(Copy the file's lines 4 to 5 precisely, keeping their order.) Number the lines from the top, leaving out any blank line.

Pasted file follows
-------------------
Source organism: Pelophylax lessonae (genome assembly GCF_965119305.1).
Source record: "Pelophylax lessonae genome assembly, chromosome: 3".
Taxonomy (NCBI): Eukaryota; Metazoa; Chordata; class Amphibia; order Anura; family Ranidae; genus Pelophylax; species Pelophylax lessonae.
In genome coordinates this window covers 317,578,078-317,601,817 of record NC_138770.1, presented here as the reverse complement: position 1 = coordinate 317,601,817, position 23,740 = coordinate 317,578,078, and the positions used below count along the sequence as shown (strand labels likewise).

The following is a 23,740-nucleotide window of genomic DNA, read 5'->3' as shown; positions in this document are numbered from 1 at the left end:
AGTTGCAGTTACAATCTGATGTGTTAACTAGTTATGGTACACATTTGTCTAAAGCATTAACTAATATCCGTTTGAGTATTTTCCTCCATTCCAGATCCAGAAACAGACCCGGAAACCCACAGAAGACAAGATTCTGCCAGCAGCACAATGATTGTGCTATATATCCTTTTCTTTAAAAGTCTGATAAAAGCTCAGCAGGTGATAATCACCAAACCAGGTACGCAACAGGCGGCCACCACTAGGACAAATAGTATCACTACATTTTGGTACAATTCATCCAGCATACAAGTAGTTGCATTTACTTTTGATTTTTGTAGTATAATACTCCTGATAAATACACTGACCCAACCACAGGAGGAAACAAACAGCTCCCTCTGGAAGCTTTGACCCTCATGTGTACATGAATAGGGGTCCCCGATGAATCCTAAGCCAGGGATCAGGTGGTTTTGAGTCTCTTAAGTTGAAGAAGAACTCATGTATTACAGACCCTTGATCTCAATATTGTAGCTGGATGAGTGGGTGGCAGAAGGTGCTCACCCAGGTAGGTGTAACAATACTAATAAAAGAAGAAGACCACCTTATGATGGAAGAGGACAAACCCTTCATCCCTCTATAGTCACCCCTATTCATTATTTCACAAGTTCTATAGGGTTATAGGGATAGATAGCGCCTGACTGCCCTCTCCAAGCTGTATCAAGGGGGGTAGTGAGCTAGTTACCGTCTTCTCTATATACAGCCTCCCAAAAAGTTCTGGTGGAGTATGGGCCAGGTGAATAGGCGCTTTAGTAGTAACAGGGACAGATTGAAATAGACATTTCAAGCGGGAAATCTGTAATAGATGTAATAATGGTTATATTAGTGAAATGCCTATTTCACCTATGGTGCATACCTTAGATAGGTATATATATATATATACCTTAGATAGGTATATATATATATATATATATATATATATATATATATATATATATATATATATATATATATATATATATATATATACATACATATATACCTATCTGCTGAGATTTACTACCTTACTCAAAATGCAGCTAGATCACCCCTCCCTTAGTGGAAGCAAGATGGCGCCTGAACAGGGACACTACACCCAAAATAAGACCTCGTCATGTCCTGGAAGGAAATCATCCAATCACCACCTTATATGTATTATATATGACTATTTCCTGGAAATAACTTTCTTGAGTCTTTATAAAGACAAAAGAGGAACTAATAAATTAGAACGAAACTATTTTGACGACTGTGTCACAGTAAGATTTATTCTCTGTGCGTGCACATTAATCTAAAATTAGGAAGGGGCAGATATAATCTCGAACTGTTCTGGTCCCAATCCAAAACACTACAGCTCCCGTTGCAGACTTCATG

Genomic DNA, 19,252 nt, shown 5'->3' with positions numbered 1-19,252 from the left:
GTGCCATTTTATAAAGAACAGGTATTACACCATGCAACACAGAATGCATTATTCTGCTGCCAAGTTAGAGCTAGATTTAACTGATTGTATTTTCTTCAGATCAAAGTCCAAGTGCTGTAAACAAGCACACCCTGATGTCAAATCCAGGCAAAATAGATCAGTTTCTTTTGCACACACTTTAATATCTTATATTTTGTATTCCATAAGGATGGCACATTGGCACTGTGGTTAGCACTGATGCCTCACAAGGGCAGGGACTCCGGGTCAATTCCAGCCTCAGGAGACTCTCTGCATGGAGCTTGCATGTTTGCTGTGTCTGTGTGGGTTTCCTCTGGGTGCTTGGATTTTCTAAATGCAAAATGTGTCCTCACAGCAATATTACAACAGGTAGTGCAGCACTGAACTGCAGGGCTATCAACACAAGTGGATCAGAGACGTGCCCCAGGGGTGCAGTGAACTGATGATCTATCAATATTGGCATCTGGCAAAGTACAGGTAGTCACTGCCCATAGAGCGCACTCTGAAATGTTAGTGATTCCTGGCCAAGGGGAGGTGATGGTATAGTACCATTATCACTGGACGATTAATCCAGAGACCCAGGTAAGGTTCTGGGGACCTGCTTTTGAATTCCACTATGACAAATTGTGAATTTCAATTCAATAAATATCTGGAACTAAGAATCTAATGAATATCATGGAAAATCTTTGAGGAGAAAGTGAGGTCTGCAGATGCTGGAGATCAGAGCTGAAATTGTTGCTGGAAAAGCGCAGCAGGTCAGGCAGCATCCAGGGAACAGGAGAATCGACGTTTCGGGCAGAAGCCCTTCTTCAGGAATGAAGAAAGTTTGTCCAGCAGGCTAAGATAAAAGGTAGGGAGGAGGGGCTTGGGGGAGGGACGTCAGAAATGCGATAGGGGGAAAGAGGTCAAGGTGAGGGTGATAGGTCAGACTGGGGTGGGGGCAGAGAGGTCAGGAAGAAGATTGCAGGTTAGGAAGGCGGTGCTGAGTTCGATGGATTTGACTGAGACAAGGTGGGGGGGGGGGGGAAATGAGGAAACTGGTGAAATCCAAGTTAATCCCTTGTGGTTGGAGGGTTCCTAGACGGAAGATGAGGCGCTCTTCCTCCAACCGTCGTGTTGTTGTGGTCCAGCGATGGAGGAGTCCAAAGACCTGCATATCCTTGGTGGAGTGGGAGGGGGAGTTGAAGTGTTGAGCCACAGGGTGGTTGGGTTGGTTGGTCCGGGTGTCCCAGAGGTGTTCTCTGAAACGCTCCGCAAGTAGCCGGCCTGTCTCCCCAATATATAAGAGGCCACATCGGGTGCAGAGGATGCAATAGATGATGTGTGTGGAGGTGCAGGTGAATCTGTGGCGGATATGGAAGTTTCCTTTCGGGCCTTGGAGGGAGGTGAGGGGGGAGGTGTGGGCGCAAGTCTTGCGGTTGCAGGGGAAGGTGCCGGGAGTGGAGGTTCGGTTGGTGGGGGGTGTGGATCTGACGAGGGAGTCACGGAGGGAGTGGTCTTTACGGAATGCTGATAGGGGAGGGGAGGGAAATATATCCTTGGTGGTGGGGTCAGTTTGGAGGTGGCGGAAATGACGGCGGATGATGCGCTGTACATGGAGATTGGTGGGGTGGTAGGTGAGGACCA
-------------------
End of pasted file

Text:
In genome coordinates this window covers 317,578,078-317,601,817 of record NC_138770.1, presented here as the reverse complement: position 1 = coordinate 317,601,817, position 23,740 = coordinate 317,578,078, and the positions used below count along the sequence as shown (strand labels likewise).

The following is a 23,740-nucleotide window of genomic DNA, read 5'->3' as shown; positions in this document are numbered from 1 at the left end: